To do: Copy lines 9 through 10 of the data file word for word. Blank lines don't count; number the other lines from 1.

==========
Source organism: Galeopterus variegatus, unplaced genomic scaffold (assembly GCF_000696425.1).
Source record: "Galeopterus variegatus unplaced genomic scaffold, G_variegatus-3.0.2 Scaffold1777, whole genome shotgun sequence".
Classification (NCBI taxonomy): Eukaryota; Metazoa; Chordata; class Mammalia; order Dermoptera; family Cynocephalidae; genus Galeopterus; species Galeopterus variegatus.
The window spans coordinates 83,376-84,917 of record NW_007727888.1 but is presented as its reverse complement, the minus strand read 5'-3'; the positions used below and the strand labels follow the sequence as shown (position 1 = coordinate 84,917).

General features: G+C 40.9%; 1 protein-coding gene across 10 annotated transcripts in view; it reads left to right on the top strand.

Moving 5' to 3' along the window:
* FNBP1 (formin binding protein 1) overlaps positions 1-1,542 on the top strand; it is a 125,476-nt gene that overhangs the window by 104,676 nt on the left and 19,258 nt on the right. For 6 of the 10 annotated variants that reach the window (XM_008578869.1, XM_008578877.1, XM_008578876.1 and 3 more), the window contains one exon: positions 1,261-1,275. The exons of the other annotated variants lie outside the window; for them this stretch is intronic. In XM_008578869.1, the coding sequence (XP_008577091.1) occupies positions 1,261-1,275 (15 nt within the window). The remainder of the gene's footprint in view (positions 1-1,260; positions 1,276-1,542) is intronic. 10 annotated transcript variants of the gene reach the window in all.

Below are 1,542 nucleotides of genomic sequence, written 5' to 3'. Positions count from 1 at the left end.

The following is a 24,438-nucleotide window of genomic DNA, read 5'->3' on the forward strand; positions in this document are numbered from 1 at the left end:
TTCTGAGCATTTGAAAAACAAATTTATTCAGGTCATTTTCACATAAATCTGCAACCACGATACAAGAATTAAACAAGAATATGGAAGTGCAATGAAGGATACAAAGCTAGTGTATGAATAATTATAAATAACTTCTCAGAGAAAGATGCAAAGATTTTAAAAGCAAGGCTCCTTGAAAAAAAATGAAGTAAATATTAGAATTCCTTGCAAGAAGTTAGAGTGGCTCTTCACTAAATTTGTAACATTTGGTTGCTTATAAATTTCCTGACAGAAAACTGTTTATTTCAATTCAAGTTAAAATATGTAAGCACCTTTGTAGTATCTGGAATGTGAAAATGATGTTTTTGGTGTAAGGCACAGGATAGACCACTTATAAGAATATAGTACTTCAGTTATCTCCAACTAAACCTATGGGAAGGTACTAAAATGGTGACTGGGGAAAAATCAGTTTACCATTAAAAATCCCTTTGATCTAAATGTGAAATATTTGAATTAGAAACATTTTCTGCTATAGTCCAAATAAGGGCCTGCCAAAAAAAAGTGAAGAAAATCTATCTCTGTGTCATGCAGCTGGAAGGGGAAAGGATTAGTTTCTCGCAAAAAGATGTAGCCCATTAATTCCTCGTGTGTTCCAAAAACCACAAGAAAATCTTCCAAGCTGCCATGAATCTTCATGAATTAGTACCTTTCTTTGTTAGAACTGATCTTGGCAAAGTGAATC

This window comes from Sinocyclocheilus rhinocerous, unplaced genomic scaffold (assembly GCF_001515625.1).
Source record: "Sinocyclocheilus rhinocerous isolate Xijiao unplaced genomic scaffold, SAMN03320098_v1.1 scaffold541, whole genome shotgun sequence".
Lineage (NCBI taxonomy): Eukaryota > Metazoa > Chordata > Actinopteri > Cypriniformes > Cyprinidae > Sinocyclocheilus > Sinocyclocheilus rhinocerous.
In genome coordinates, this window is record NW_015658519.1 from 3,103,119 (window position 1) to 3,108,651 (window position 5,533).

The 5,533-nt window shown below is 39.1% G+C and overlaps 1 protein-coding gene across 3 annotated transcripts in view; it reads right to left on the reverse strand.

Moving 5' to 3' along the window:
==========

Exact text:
The following is a 24,438-nucleotide window of genomic DNA, read 5'->3' on the forward strand; positions in this document are numbered from 1 at the left end:
TTCTGAGCATTTGAAAAACAAATTTATTCAGGTCATTTTCACATAAATCTGCAACCACGATACAAGAATTAAACAAGAATATGGAAGTGCAATGAAGGATACAAAGCTAGTGTATGAATAATTATAAATAACTTCTCAGAGAAAGATGCAAAGATTTTAAAAGCAAGGCTCCTTGAAAAAAAATGAAGTAAATATTAGAATTCCTTGCAAGAAGTTAGAGTGGCTCTTCACTAAATTTGTAACATTTGGTTGCTTATAAATTTCCTGACAGAAAACTGTTTATTTCAATTCAAGTTAAAATATGTAAGCACCTTTGTAGTATCTGGAATGTGAAAATGATGTTTTTGGTGTAAGGCACAGGATAGACCACTTATAAGAATATAGTACTTCAGTTATCTCCAACTAAACCTATGGGAAGGTACTAAAATGGTGACTGGGGAAAAATCAGTTTACCATTAAAAATCCCTTTGATCTAAATGTGAAATATTTGAATTAGAAACATTTTCTGCTATAGTCCAAATAAGGGCCTGCCAAAAAAAAGTGAAGAAAATCTATCTCTGTGTCATGCAGCTGGAAGGGGAAAGGATTAGTTTCTCGCAAAAAGATGTAGCCCATTAATTCCTCGTGTGTTCCAAAAACCACAAGAAAATCTTCCAAGCTGCCATGAATCTTCATGAATTAGTACCTTTCTTTGTTAGAACTGATCTTGGCAAAGTGAATC